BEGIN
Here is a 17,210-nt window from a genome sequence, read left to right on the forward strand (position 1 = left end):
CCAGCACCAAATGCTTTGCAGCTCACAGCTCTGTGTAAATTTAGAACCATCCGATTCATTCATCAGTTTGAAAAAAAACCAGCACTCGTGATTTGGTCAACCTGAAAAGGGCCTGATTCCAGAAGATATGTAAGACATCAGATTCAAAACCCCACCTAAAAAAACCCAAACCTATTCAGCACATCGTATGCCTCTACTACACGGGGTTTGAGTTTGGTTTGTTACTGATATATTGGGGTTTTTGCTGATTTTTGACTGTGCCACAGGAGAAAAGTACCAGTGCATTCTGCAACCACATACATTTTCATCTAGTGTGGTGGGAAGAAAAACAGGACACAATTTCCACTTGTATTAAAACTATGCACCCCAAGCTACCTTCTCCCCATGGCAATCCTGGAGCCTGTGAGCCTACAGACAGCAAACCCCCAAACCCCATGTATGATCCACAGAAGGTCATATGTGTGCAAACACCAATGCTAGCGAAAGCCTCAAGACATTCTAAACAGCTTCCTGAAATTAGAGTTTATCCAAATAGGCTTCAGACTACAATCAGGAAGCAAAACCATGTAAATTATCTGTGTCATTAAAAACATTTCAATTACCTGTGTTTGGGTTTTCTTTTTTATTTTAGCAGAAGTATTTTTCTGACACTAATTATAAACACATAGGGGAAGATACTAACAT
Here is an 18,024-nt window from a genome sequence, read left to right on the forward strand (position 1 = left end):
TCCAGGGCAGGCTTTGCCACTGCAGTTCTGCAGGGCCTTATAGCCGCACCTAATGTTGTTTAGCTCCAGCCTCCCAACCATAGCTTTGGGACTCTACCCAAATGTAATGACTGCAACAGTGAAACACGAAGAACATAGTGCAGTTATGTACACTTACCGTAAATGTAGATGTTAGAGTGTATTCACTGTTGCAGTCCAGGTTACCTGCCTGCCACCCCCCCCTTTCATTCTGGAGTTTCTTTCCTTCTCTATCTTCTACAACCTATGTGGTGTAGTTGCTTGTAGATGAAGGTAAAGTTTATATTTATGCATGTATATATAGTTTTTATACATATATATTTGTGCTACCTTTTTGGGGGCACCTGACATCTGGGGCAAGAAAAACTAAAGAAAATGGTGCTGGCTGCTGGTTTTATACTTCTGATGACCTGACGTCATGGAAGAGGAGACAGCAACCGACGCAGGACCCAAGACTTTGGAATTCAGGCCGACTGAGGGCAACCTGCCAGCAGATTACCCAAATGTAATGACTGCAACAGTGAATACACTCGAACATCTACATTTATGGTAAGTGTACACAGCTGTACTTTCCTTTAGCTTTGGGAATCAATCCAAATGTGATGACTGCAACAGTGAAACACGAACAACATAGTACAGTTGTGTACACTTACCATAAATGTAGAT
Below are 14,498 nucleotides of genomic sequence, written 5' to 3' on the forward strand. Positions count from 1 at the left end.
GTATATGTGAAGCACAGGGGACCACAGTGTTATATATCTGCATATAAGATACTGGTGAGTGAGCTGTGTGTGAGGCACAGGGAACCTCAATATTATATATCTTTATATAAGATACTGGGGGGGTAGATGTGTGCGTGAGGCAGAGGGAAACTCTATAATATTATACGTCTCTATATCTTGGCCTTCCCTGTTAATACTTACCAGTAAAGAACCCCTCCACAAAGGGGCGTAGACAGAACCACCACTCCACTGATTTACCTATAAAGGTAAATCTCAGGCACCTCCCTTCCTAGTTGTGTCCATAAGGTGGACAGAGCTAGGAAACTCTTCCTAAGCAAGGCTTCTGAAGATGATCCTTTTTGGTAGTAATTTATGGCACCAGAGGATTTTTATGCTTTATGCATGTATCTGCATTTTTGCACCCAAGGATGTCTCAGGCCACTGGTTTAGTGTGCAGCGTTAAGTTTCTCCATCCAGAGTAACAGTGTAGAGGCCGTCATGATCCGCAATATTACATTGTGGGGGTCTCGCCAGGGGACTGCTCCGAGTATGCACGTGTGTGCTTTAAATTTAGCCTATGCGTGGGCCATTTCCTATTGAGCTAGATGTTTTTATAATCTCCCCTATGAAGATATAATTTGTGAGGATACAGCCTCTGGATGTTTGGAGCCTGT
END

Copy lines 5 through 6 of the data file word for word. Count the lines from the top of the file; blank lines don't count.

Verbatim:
Below are 14,498 nucleotides of genomic sequence, written 5' to 3' on the forward strand. Positions count from 1 at the left end.
GTATATGTGAAGCACAGGGGACCACAGTGTTATATATCTGCATATAAGATACTGGTGAGTGAGCTGTGTGTGAGGCACAGGGAACCTCAATATTATATATCTTTATATAAGATACTGGGGGGGTAGATGTGTGCGTGAGGCAGAGGGAAACTCTATAATATTATACGTCTCTATATCTTGGCCTTCCCTGTTAATACTTACCAGTAAAGAACCCCTCCACAAAGGGGCGTAGACAGAACCACCACTCCACTGATTTACCTATAAAGGTAAATCTCAGGCACCTCCCTTCCTAGTTGTGTCCATAAGGTGGACAGAGCTAGGAAACTCTTCCTAAGCAAGGCTTCTGAAGATGATCCTTTTTGGTAGTAATTTATGGCACCAGAGGATTTTTATGCTTTATGCATGTATCTGCATTTTTGCACCCAAGGATGTCTCAGGCCACTGGTTTAGTGTGCAGCGTTAAGTTTCTCCATCCAGAGTAACAGTGTAGAGGCCGTCATGATCCGCAATATTACATTGTGGGGGTCTCGCCAGGGGACTGCTCCGAGTATGCACGTGTGTGCTTTAAATTTAGCCTATGCGTGGGCCATTTCCTATTGAGCTAGATGTTTTTATAATCTCCCCTATGAAGATATAATTTGTGAGGATACAGCCTCTGGATGTTTGGAGCCTGT